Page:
Another recent development, or rather rumour is that athletes may be allowed back into the country from January, and while this is athletes, rather than tourists it again hints towards the country opening, even if it slowly.
Therefore our personal belief is that we will see some kind of opening of North Korea to tourism potentially from March, with a full opening in time for the birthday of Kim Il-Sung as well as the Pyongyang Marathon.
As always though we will be the first to break any news about the country and hopefully its reopening to toruism.
What will a North Korea open to tourism look like?
No one quite knows what a North Korea that has reopened to tourism will look like, but we can make some educated guesses on the matter. As previously stated there is a strong possibility that any initial opening to tourism could be restricted to Chinese, and, or Russian guests.
If and when westerners are allowed back in, things will likely also be very different to how they were previously. Essentially no tourists for over 3 years has meant no tourist money and thus a lack of investment in infrastructure, a huge problem even before the pandemic. One problem here is that when the country opens its doors, there will likely be huge demand from people wanting to visit, with this creating a bottleneck – something we have previously seen on many occasions and indeed something I have written about.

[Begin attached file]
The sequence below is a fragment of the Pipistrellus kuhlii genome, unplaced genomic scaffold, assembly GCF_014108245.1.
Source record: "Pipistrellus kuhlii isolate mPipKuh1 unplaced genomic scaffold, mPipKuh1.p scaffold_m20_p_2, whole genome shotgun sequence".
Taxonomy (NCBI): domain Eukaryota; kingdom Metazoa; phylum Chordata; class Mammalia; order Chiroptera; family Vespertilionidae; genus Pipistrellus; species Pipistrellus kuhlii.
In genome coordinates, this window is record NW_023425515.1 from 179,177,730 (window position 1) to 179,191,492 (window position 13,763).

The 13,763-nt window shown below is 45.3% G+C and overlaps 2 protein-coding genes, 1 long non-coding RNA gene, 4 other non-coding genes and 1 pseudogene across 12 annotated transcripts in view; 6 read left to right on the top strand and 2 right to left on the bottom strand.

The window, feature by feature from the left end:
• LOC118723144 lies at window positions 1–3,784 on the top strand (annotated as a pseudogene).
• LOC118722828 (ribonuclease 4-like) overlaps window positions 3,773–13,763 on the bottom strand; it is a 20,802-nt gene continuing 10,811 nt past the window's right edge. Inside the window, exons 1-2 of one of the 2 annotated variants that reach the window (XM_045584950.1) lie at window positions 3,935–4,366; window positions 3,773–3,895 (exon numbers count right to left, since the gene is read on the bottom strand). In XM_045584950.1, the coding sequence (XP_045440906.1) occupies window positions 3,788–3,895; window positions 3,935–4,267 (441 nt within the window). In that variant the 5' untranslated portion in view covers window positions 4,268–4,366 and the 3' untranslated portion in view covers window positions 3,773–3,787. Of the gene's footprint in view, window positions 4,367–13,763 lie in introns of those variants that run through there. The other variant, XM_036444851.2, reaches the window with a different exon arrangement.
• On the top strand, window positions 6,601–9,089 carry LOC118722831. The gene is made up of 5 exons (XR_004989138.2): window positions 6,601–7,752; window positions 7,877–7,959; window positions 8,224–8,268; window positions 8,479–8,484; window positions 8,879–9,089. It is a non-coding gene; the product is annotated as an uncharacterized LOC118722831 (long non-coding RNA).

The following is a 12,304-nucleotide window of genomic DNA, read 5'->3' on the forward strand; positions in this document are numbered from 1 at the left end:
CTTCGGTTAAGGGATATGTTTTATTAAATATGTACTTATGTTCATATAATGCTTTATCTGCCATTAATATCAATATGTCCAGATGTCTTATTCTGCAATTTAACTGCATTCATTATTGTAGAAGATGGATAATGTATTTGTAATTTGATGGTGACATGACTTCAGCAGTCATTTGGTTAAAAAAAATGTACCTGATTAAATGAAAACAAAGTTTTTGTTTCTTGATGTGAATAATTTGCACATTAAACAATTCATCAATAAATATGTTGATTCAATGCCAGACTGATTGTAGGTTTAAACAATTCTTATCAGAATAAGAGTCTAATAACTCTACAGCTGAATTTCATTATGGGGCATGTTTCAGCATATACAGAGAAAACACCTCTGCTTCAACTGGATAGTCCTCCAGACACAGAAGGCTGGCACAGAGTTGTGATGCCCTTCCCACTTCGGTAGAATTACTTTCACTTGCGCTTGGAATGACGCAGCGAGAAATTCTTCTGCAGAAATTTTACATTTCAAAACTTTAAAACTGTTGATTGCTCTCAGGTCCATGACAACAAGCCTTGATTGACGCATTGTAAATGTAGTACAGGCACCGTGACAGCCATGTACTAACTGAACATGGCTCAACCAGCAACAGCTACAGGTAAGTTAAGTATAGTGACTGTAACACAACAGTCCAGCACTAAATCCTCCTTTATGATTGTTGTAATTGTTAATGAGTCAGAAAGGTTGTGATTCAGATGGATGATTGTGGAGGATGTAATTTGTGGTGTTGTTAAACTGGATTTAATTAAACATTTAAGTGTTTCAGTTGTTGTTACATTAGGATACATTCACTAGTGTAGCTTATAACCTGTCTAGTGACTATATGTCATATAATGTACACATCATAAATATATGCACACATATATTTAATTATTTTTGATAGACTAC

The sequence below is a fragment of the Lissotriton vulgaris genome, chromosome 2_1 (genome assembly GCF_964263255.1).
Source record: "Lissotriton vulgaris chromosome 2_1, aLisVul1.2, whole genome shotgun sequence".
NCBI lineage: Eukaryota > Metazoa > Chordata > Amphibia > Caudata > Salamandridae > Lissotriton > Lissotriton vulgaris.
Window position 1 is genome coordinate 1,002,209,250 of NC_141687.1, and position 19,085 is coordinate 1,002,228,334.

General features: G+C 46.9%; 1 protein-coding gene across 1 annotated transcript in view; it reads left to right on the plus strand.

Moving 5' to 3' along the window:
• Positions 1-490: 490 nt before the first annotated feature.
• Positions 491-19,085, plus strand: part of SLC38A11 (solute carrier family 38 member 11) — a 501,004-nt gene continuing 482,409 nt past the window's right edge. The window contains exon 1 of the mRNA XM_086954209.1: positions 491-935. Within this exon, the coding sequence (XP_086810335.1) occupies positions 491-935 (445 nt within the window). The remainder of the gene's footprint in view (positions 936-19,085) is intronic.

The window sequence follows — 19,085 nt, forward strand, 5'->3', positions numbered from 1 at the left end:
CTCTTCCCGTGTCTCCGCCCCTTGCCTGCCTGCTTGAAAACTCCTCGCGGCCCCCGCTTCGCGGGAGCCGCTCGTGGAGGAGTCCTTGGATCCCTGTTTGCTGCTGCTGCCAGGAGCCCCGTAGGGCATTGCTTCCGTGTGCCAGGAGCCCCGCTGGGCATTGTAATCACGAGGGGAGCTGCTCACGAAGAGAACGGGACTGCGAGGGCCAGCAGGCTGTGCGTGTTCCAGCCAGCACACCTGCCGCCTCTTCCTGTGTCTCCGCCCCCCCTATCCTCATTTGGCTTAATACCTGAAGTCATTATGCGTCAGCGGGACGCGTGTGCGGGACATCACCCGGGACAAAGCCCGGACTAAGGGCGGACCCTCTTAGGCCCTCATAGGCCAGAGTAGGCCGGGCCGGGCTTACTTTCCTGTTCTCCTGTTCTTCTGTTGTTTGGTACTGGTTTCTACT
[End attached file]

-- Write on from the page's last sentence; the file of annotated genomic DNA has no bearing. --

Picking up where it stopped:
Another facet that is likely to occur is that while the country does indeed reopen, paranoia around the virus remains and there are various practicals put in place that will severely change what a tour to the DPRK looks like. These could include the train no longer being an option for tourists, as well as further restrictions on interactions between foreigners and North Korean citizens. How this looks in practice is yet to be seen, but it might mean that things such as visiting the Pyongyang Metro are not immediately an option for tour operators and visitors to North Korea.
What are YPT doing until the reopening of North Korea?
Since the closure of North Korea to tourism Young Pioneer Tours have remained in constant with out partners from the DPRK in Beijing and Pyongyang about both the situation in the country, as well as news related to North Korean Tourism.
And as such we have continued to do what we do best, plan unique and interesting tours to North Korea, with us currently working on opening Manpo city in Chagang province on the DPRK Chinese border among other ideas.
In addition to new destinations and tourist possibilities, we have also been working alongside our North Korean travel partners to make sure local guiding and hospitality staff in North Korea are prepared to deliver a safe, hygienic and, most importantly, phenomenal tourist experience for our Pioneers.
Patience remains a virtue when it comes to North Korea opening its borders to tourism again, but the moment the borders reopen, we are on standby to take you back. Whether you are a seasoned veteran of the country or a first-time traveler, we encourage you to take a look at our upcoming tour schedule for an idea of what we have in store for when we can all welcome in a new era of North Korean tourism together.
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We hope to see you all in Pyongyang soon!